What are sewing feet on a sewing machine? These are also called presser feet that go onto a sewing machine to help you sew individual stitches or items to the fabric. Each foot has a purpose and function with a sewing machine.
All sewing machines come with several sewing feet, but there are other accessory feet you can buy to help you sew different stitches and techniques.
What are the different feet on a sewing machine for? Many different accessory feet come with, and there are ones you can purchase to use with your sewing machine. These feet include many decorative feet, heirloom sewing to quilting and embroidery, to name a few.
Do you need a presser foot to sew? Yes, you do need a type of presser foot to sew with on a sewing machine. You can not sew without using a presser foot on a sewing machine. You can hand sew with just a needle and thread.
Universal foot for everything I sew? No…
Are sewing machine presser feet Universal? Sewing machine feet are not really universal. It will depend on a couple of different variables. First off you need to know if your sewing machine is a low shank or a high shank. Look in your sewing machine manual if you still have one. If not, you can go online to the specific manufacturer and look for a digital copy of your sewing machine manual. If there isn’t one out there, then try googling your particular make and model of sewing machine to see what type of sewing machine shank you have.
Low vs High Shank Sewing Machine
How do I know if my sewing machine is high or low shank? You can tell if your sewing machine is a low or high shank by looking at the distance between the needle plate and the bottom of the presser foot. If the foot is raised at least 1 inch off the needle plate, then your sewing machine is a high shank. So it will take a high shank sewing foot. If the distance is around 3/4 of an inch, then it is a low shank sewing machine.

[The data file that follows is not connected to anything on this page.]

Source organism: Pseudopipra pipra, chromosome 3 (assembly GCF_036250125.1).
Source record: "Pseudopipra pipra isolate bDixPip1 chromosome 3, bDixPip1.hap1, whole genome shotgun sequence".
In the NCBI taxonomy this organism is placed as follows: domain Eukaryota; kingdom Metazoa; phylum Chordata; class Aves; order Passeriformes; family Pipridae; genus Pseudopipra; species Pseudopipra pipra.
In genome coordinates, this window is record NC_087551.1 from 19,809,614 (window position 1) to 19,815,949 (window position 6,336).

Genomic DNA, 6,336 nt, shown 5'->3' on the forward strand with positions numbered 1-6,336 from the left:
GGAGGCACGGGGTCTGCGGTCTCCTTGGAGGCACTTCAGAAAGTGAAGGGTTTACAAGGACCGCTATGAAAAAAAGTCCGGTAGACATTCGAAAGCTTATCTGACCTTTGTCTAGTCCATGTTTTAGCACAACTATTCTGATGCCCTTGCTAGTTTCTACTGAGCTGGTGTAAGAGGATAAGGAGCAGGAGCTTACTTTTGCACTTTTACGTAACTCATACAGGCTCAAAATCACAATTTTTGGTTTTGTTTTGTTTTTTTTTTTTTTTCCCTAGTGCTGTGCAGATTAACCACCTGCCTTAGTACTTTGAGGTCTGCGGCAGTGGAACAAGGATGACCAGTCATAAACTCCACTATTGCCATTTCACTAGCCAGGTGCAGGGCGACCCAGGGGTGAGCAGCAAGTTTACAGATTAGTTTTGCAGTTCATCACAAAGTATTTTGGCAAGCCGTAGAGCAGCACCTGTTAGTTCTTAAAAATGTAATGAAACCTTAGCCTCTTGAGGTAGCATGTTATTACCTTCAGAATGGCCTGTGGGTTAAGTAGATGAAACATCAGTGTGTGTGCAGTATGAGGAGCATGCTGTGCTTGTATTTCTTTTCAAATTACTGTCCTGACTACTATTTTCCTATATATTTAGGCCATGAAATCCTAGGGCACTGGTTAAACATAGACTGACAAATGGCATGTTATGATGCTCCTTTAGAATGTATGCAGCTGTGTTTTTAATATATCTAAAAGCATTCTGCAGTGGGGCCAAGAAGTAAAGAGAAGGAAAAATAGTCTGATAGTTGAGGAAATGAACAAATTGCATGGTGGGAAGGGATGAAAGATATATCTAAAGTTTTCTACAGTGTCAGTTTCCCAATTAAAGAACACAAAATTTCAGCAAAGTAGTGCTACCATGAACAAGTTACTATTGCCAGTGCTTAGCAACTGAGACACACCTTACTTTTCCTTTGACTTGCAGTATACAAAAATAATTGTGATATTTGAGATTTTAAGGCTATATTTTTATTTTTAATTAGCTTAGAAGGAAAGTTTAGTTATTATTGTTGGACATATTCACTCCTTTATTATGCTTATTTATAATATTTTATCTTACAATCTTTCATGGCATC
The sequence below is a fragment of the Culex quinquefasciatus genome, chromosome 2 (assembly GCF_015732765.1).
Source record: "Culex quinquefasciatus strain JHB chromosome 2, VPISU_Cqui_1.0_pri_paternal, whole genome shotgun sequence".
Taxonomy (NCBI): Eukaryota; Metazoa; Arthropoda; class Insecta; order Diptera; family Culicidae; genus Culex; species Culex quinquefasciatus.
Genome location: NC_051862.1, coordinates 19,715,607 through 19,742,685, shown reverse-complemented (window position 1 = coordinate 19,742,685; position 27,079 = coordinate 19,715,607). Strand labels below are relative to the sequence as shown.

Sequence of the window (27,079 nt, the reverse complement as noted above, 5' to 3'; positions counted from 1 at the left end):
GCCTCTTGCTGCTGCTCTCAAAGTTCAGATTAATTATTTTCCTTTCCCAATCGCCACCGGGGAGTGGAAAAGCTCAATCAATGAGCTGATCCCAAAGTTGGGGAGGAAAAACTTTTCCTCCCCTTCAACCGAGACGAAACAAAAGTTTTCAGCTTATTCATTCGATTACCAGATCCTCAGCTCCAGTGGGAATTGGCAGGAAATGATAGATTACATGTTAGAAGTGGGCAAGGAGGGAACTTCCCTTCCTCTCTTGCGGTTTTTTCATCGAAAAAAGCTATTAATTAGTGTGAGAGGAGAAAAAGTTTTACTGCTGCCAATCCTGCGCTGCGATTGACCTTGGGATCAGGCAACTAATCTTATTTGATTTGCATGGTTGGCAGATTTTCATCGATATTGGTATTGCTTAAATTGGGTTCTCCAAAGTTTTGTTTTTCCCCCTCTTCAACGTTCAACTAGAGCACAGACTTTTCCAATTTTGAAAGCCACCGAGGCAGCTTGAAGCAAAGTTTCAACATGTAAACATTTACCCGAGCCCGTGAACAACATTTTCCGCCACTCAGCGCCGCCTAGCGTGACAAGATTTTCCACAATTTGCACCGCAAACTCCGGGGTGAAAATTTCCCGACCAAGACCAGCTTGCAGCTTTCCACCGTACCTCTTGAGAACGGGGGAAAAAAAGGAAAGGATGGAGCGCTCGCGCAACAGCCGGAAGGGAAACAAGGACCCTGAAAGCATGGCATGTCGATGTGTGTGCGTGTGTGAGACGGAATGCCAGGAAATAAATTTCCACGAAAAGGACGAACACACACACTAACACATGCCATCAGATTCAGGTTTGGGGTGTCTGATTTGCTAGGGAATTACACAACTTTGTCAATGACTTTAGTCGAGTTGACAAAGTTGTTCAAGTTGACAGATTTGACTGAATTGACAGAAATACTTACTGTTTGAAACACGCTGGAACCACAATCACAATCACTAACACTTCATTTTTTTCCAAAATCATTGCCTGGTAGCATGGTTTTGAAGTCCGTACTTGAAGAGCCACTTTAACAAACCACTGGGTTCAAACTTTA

Off Brand vs Name Brand
Some sewing machine manufacturers out there you can buy cheap accessory feet sets for. You will want to check and make sure you can use these feet with your sewing machine. Test out each foot to make sure the needle won’t accidentally hit the foot. The cheaper sets of accessory feet are inexpensive compared to just one of the original accessory foot from the manufacturer. There are positives and negatives to buying the more reasonable unbranded accessory feet set and the manufacturer’s original accessory feet. The positives are the feet are less expensive and will save you money. Most of the time, the foot will do the job you are needing it to do. The negatives would be that the foot will sometimes not work well with your sewing machine. Also, if the quality of the foot is poorly made. This will affect your sewing with it.
This is a list of different sewing machine feet and what their intended purposes are for with photos of each foot. The great thing about accessory feet for sewing machines is that they are usually named after the function or application type they are intended.
Universal Presser Foot – This universal presser foot is for basic sewing of fabrics. It is for straight stitching, zig-zag stitches, and some decorative stitching on the sewing machine.
Standard Presser Foot – The standard presser foot is much like the universal presser foot. It is an excellent general purpose foot to use with most fabrics for general sewing and seaming.
Stitch Guide Foot – The stitch guide foot has a little extension on that extends out on the right side of the foot to help you guide your fabric and keep the correct spacing or seam allowance will sewing. I little tip with this foot is you can use a small piece of painters tape to mark a line on the foot, so you don’t go cross-eyed just looking at the multiple lines trying to concentrate on exactly which one to watch.